Diversified Farming at Banks Mountain Forest Farm
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Or, order online at www.ruralheritage.com. A few months ago We introduced you to Bob Richens who with his wife, Stuart, Built the Banks Mountain Forest Farm in western North Carolina Where they raise livestock in harmony with the forest they manage. We showed you how they harvest timber from their woods using Suffolk Punch Draft horses, and used the timber for a variety of projects Including constructing the timber frame buildings on their farm.
Today we're going to learn more about the buildings they built As well as the livestock they raise. Welcome to another episode of Rural Heritage TV. I'm your host, Joe Mischka. We came here 23 years ago.
We came here because we Like the place, but my wife is an environmental educator, And had been for twenty plus years, Prior to us coming here. My education is in forestry. Because I wanted to work in the forest. And so
We brought those passions, you know, With us here to western North Carolina to make our home. And once we decided to grow some of our own food, we knew We needed a bigger piece of land to do that on. And we were able to buy this forest Across the street from where we bought our house.
So then we sold that house, Moved onto this piece of land, lived in a camper and started Clearing the spot for a barn. And we did that with our horses. And our Horse friends and we would have Horse logging days and we'd mill and Build and keep doing that until, you know, we had all Of our buildings that are timber framed constructed, And just built with our own hands, And our friends helping us and our community supporting us. Our forest here are perfect for Timber frame material because we have oak for the big beams And posts and then we have poplar for the Siding and rafters and floor joists, And you know, sheeting on the roof and pretty much Everything we needed to complete the barn. Inside and out. So when we bought the piece of property I told my wife we have enough money to either build a house or a barn. Which One do you want? And she said, hands down, I want a barn.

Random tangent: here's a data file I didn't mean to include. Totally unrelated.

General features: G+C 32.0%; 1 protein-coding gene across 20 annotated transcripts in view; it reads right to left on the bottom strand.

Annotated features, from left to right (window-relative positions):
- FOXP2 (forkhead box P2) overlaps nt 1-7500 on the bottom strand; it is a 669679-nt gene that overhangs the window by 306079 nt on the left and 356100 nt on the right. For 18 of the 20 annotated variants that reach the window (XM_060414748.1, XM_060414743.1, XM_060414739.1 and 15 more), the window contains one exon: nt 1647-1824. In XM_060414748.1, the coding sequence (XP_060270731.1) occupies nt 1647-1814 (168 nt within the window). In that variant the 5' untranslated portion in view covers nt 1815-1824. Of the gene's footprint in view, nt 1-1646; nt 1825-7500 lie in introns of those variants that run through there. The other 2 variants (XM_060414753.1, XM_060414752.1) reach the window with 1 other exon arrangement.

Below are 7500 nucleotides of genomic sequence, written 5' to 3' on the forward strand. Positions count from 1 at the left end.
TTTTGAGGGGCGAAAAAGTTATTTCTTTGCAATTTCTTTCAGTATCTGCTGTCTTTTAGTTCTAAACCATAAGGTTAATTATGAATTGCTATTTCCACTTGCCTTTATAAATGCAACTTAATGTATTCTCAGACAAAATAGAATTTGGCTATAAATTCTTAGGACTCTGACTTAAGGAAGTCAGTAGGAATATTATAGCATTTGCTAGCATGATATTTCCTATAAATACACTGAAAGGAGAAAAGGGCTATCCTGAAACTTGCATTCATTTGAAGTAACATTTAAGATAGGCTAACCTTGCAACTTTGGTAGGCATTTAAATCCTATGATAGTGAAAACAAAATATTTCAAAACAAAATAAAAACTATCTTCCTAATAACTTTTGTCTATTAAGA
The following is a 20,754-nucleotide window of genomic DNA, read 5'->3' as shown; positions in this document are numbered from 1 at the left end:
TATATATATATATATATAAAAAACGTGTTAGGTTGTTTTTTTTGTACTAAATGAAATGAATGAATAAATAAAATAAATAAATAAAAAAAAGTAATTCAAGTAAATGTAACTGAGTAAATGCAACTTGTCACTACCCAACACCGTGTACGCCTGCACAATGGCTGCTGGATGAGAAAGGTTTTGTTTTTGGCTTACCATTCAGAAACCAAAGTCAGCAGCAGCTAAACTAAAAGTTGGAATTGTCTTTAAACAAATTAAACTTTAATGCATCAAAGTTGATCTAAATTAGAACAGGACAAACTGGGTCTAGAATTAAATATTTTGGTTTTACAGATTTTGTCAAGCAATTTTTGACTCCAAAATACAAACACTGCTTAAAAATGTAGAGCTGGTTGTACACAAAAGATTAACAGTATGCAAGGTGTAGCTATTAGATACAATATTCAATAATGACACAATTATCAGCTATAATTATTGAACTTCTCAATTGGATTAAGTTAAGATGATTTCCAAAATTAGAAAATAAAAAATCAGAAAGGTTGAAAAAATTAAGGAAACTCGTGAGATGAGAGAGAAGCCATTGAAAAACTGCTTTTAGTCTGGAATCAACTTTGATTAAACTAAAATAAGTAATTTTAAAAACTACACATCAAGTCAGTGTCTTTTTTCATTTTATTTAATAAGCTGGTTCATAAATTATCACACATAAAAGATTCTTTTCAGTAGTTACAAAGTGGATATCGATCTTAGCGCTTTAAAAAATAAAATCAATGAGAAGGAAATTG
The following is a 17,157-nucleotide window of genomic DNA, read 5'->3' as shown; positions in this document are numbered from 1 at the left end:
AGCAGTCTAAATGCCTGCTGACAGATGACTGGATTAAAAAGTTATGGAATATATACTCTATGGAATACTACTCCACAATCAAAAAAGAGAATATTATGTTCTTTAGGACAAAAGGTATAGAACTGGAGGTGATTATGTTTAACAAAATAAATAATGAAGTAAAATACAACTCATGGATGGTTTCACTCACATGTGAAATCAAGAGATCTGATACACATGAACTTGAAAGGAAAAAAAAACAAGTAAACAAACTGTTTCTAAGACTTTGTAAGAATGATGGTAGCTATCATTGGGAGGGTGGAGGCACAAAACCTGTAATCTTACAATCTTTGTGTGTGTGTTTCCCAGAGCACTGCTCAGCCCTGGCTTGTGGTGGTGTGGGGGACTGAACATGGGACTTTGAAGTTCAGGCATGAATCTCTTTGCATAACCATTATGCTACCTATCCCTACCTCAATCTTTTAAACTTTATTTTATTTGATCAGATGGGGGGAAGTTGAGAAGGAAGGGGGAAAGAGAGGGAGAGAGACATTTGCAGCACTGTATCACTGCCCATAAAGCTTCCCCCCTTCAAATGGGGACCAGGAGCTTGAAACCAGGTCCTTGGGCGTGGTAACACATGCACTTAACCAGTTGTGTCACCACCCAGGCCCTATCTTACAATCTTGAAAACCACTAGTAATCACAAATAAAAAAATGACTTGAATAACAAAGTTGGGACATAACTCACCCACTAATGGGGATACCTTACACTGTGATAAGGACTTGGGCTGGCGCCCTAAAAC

So, I said that's great, And I was looking for Draft horse equipment in Ohio and my friend John showed me a brand new bank barn Timber frame and I said well that's the kind of barn I want. And then we started working on that. And a local barn builder in Ohio came down Here after we got the material cut and Helped us raise this timber framed bank barn for our home and our barn. Our home is in this 40-by-20 Bay of the bank barn and then the other two-thirds of the barn Is traditional. So you live here? We live here.
And we designed the barn to be heated With wood, so we have concrete radiant floors, On the upstairs level, as well as the base level, And that's...we have an outdoor wood furnace. It heats our water to heat our home and our domestic hot water. How do you pump the water. Is that electric, or is that... It is electric. We have just a little
Circulation pumps. We are solar powered Farm. We have 20 panels on the roof of the barn and two Lithium ion battery backup and we make more power than We use. You put it back to the grid then? We push it back to the grid. That's awesome. So some of the construction is hidden by this Tin. By the sheeting. It is. So we insulate
Between the floor joists and our living quarters. Sure. Okay. And so, we put up the Tin and the area where you don't see any Is our hay mow, where we store our hay and all the Things that a traditional hay loft would have. What kind of oak is this? White oak is the frame.
And we liked this barn so much we Decided to build another one, so we broke ground on Another 40-by-60 timber frame bank barn and we got The walls poured on Thursday last week and they pulled the forms Off on Friday and so we have Another classic bank Barn going up. So when you dug away to put the barn in, You are moving a lot of this stone. Yeah. It's pretty rocky ground here? This is. Yep. And we were able to use
The native stone and all the, you know, the Bank walls and those kinds of things. So it's two story. It is. Well, actually Its three because our master bedroom is in the loft above the second floor. Okay. But you put up small square bale hay?